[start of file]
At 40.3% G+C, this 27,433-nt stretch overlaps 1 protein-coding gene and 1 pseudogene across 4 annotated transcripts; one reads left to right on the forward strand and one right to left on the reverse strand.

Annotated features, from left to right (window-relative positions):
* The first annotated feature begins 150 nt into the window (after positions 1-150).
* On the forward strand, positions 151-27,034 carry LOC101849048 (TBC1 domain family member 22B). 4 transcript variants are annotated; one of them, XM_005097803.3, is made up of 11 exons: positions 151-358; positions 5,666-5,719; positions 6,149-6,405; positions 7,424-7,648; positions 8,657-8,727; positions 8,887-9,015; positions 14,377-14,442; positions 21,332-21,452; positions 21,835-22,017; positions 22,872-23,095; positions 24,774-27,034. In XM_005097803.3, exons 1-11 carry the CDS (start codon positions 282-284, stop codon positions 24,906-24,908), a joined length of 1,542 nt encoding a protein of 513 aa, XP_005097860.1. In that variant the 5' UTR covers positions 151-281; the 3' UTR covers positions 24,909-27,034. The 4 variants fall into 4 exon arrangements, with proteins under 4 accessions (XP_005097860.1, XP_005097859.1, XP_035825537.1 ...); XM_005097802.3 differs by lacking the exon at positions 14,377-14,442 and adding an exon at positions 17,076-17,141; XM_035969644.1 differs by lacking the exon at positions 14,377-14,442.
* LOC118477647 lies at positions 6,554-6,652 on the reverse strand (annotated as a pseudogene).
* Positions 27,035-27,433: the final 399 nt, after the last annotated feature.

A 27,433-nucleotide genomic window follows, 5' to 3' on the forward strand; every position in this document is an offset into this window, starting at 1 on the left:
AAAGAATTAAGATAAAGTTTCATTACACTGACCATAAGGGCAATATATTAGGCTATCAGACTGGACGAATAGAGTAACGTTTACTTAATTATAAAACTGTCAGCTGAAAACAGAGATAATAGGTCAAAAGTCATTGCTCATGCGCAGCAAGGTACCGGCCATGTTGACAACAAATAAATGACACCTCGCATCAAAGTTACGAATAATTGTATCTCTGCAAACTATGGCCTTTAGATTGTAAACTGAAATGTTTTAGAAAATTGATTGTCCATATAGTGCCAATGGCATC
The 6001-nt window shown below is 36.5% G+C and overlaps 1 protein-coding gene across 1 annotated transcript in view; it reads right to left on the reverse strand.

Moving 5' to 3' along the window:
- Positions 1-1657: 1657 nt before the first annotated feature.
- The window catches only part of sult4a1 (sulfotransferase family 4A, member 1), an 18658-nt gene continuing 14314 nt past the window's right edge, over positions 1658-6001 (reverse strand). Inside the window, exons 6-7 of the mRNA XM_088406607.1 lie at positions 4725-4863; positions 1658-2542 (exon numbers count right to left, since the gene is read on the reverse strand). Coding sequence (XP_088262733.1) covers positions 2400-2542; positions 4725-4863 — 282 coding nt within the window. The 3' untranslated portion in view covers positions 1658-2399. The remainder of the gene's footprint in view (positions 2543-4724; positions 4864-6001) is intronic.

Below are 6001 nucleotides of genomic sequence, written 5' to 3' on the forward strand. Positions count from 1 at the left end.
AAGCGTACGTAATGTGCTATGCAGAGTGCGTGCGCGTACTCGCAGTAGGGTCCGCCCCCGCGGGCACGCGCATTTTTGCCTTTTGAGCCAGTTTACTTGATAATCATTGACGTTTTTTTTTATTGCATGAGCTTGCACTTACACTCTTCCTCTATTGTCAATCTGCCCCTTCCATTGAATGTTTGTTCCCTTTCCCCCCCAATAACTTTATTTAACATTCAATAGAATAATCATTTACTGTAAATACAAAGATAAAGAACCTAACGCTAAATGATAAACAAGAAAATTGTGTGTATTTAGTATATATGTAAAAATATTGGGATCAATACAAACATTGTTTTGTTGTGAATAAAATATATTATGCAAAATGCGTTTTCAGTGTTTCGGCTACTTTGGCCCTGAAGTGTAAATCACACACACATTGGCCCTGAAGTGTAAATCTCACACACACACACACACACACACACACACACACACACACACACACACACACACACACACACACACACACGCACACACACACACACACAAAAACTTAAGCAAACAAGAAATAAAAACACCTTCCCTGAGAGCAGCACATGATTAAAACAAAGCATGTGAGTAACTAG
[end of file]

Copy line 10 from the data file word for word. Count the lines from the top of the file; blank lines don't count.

Moving 5' to 3' along the window: